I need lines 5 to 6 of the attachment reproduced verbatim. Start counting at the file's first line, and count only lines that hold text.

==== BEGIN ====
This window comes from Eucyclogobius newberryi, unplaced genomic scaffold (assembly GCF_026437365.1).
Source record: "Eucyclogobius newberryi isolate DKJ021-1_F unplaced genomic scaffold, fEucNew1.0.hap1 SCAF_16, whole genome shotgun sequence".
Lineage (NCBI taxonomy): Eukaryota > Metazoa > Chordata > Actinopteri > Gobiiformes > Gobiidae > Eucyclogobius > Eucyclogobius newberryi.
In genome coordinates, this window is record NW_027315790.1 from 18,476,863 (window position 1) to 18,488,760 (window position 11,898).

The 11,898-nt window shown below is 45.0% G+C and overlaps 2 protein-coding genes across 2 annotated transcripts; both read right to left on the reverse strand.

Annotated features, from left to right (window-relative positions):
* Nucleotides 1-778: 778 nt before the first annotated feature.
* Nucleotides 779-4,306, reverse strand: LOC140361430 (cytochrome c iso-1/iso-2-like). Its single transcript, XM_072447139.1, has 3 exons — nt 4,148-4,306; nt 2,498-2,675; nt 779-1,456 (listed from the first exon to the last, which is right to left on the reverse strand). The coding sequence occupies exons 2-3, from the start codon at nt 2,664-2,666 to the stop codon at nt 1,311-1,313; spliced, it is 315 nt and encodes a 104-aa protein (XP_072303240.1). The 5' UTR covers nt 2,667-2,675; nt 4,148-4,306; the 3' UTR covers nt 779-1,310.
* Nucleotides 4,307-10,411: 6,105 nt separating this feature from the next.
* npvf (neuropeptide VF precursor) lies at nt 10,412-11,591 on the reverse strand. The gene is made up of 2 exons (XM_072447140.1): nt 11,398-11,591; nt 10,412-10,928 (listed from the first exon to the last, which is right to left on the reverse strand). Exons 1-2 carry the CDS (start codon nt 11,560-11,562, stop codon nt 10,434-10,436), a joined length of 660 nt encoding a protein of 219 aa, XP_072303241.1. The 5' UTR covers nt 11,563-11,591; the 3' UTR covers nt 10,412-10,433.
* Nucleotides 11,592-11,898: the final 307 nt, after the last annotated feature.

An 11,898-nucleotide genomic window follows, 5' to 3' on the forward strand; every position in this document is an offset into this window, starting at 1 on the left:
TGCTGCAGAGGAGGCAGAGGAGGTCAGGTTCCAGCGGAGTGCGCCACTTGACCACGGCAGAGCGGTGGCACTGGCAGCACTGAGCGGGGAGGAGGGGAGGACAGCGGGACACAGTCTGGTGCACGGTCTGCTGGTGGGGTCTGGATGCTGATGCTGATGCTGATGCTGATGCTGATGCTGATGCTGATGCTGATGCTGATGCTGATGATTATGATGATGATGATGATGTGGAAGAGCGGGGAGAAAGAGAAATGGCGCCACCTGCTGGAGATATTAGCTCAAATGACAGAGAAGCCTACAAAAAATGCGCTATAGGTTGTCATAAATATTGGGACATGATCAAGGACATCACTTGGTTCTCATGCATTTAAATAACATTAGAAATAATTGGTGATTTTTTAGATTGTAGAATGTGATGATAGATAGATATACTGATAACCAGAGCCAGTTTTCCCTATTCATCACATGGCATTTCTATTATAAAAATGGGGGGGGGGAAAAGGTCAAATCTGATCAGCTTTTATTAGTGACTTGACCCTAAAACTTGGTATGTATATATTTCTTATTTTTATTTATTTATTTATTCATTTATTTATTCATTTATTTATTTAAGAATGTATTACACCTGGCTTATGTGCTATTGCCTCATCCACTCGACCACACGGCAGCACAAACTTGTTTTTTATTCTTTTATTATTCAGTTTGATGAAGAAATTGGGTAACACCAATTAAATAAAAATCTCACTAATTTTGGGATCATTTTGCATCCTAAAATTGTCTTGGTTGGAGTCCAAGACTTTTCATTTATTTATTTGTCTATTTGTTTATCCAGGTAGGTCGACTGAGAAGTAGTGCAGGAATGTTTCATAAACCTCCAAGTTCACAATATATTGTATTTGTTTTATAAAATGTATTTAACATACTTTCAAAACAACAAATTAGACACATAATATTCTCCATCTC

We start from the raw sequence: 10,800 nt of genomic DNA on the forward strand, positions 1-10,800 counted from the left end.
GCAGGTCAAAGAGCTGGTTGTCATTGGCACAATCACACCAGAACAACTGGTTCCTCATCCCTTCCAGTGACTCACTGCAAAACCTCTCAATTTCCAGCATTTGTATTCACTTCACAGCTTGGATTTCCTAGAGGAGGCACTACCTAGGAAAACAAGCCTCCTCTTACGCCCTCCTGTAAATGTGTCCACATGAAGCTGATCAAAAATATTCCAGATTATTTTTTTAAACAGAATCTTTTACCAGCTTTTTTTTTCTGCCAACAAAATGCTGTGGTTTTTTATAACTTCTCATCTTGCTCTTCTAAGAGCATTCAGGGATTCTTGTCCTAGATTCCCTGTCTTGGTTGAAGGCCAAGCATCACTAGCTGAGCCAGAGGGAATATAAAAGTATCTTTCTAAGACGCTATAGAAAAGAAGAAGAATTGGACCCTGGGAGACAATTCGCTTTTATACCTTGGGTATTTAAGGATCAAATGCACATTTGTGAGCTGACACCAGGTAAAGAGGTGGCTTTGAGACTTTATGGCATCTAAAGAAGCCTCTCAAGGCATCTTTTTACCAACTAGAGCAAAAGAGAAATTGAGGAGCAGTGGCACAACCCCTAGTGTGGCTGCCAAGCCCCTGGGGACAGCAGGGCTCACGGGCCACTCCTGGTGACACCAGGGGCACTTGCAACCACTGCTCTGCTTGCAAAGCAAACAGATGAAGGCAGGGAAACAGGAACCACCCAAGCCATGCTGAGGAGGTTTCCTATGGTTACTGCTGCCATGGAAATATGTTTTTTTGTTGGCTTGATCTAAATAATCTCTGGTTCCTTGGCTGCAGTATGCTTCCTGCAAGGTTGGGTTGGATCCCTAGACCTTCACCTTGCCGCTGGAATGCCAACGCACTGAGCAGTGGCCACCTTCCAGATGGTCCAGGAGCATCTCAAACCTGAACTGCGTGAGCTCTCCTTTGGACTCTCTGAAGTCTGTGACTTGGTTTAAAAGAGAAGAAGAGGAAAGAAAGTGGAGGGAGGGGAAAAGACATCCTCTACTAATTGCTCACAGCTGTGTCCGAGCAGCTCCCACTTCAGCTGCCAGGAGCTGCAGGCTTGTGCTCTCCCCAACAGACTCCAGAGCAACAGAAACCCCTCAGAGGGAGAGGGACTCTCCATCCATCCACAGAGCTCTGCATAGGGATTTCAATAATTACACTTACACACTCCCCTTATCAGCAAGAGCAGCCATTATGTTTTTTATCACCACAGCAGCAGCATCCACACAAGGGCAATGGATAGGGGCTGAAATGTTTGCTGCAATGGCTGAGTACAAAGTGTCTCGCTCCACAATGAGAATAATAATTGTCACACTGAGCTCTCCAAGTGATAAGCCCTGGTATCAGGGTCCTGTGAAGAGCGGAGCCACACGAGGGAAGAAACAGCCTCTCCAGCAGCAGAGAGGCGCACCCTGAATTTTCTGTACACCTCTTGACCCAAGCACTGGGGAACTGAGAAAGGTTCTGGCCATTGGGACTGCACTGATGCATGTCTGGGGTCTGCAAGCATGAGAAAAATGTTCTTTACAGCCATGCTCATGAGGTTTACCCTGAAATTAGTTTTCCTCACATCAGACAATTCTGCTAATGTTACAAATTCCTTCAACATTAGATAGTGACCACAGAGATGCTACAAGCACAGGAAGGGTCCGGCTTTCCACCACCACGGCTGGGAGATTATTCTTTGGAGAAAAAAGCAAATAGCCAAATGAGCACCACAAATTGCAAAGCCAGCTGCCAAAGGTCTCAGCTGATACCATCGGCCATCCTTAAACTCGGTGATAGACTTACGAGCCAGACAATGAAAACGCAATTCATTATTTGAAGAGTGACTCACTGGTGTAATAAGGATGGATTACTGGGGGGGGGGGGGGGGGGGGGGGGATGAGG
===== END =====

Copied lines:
The 11,898-nt window shown below is 45.0% G+C and overlaps 2 protein-coding genes across 2 annotated transcripts; both read right to left on the reverse strand.

Annotated features, from left to right (window-relative positions):